Originally Posted by dr325i
Nope, I am just not as good as you are to understand those! You are the marketing God.
Why is Raonic less marketable than Djokovic? Huge potential, Canadian with Euro background... And Nike is left now with Federer and disabled Nadal and....Tomic?
If you need me to explain this then the situation is worse than I thought.
Nike isn't merely "left" with those guys. Is there some magical number which they need to have in order to effectively market
their tennis range? No... In fact for many brands one person would be enough. Why do they need to replace anyone who leaves? Perhaps their forecasting shows the market will retrench in the next five years and they're culling the dead wood in their marketing department. Perhaps they did an audit of the value of their sponsored players and decided that some are in fact worth nothing at all - Del Potro for example might have been a money-pit for them with no positive return at all according to whatever method(s) they use to calculate it.
Perhaps they've simply had a change of mindset when it comes to considering they're nearer the end of the Federer era and it's time to start looking for the next big thing. With that, maybe Raonic doesn't fit their criteria for some obscure or obvious reason - such as he already has a clothing deal with someone else and so they wont bother putting much effort into him just for the sake of shoes (especially since he's a relative nobody as yet).[/QUOTE]
Originally Posted by dr325i
Why was Murray "carefully distinguished" from Djokovic when he was clearly to be to TOP player from the UK (huge market)?
Look, we have no
idea what either Murray or Djokovic's deals with Adidas entailed. Maybe it's merely a case of picking the wrong horse - or that Adidas' UK HQ wanted to approach it differently... With the way the media landscape works globally being a local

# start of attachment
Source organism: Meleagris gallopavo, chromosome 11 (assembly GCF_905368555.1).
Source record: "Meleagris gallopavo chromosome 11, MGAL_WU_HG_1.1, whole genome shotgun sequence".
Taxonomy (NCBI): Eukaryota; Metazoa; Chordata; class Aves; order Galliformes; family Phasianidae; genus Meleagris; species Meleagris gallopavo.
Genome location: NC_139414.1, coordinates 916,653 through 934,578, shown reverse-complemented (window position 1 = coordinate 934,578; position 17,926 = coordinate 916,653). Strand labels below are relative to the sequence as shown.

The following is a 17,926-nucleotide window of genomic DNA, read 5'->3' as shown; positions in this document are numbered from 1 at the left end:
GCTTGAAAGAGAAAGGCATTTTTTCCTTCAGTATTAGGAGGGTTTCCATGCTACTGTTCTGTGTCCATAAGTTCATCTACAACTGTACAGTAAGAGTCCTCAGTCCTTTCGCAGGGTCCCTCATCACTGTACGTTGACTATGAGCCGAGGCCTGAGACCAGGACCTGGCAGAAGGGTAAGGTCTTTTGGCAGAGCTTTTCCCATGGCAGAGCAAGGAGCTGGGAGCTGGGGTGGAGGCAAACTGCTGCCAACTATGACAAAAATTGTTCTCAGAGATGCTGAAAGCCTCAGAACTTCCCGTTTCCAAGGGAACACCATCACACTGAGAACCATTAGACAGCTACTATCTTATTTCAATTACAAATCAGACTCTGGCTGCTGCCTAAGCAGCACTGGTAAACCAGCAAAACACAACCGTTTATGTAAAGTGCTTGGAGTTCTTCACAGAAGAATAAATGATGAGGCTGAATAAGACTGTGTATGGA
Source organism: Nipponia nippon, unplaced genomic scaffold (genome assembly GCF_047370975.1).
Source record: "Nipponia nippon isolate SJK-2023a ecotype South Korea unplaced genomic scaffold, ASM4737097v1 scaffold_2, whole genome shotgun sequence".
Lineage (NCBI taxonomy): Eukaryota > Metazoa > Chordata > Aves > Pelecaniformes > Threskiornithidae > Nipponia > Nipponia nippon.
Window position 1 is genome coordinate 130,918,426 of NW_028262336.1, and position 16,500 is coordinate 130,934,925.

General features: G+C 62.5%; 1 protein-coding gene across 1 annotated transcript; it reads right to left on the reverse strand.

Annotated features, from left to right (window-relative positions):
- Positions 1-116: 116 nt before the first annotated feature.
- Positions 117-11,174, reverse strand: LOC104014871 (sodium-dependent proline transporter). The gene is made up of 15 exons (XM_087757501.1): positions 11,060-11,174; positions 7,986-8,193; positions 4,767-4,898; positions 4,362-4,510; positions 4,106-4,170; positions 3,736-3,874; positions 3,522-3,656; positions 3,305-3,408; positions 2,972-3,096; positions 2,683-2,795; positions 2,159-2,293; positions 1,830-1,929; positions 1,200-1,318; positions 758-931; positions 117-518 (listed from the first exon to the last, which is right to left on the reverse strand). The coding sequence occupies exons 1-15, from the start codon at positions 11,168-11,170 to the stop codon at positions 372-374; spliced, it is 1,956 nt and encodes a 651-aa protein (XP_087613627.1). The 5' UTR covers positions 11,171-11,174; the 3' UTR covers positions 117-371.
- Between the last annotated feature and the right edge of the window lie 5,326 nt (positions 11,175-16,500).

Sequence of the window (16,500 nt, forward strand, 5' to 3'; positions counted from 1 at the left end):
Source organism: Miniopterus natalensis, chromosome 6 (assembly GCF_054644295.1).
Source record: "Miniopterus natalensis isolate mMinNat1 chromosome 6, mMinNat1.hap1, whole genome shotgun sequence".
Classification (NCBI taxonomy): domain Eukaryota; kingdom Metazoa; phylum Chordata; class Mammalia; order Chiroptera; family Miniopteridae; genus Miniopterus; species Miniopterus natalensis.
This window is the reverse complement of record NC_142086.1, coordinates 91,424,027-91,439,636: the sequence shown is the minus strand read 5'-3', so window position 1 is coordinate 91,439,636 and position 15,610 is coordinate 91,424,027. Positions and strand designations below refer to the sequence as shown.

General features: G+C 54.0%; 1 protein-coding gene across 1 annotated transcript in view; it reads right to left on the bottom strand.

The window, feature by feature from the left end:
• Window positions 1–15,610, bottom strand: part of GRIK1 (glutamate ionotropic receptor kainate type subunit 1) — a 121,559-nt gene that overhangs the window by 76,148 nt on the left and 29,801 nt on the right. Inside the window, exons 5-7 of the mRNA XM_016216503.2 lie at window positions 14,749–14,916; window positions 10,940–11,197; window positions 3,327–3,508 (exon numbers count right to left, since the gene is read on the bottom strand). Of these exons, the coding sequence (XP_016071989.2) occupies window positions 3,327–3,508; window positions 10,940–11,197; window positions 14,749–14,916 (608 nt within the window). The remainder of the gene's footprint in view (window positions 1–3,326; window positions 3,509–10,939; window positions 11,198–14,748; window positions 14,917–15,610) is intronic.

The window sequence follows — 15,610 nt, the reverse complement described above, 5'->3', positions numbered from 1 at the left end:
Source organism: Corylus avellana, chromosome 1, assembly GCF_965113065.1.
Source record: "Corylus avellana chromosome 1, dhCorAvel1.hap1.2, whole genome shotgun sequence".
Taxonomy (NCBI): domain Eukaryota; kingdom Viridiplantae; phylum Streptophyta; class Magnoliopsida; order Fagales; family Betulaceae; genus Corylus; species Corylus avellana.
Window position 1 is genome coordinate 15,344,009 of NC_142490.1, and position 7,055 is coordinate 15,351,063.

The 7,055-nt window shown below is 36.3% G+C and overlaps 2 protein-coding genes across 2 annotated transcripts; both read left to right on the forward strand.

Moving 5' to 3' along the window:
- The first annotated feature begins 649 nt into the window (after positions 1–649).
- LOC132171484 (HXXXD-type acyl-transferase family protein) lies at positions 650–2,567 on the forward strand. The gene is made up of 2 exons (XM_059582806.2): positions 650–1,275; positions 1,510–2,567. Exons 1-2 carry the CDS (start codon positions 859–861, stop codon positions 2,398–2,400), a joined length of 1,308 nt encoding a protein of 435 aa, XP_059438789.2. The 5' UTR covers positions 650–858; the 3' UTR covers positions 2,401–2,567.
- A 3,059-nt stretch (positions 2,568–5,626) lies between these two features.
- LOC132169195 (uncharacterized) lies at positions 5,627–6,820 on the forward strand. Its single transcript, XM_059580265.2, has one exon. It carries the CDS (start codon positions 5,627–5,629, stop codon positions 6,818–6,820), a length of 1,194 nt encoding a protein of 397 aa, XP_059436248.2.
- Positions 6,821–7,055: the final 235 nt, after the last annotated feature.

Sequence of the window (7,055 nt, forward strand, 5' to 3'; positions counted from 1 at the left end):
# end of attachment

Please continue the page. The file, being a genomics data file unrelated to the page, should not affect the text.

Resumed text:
market hero makes you a global
star only if you're from a few select countries: namely the US and UK and, to a lesser extent, Germany and sometimes a few other places. Serbia, Bosnia, Croatia etc are basically on par with places like Fiji, Sri Lanka and Gambia in terms of how much the world knows or generally cares about their sporting stars. They have to achieve more to break through to the global media space to any large extent or receive the same level of recognition - a lot more in some cases. Sponsors know this.*
There was no way Adidas could have known Djokovic's results would make Murray look like a pauper a couple of years down the track and so the strategy or effort they put into them at the time was not purely a talent/results based thing. There are other factors they would have considered (including likeability - which Djokovic probably rivalled Murray in having very little of 4 years ago compared to their peers).
*As Murray demonstrated this year - him winning the US Open would have earned Adidas more global PR than any of Djokovic's titles in 2011 did for Sergio Tacchini. Djokovic, for the above "minor country" reason, is at a comparative disadvantage in that respect - something which the biggest brands already know and factor in when calculating the likley ROI for sponsorships.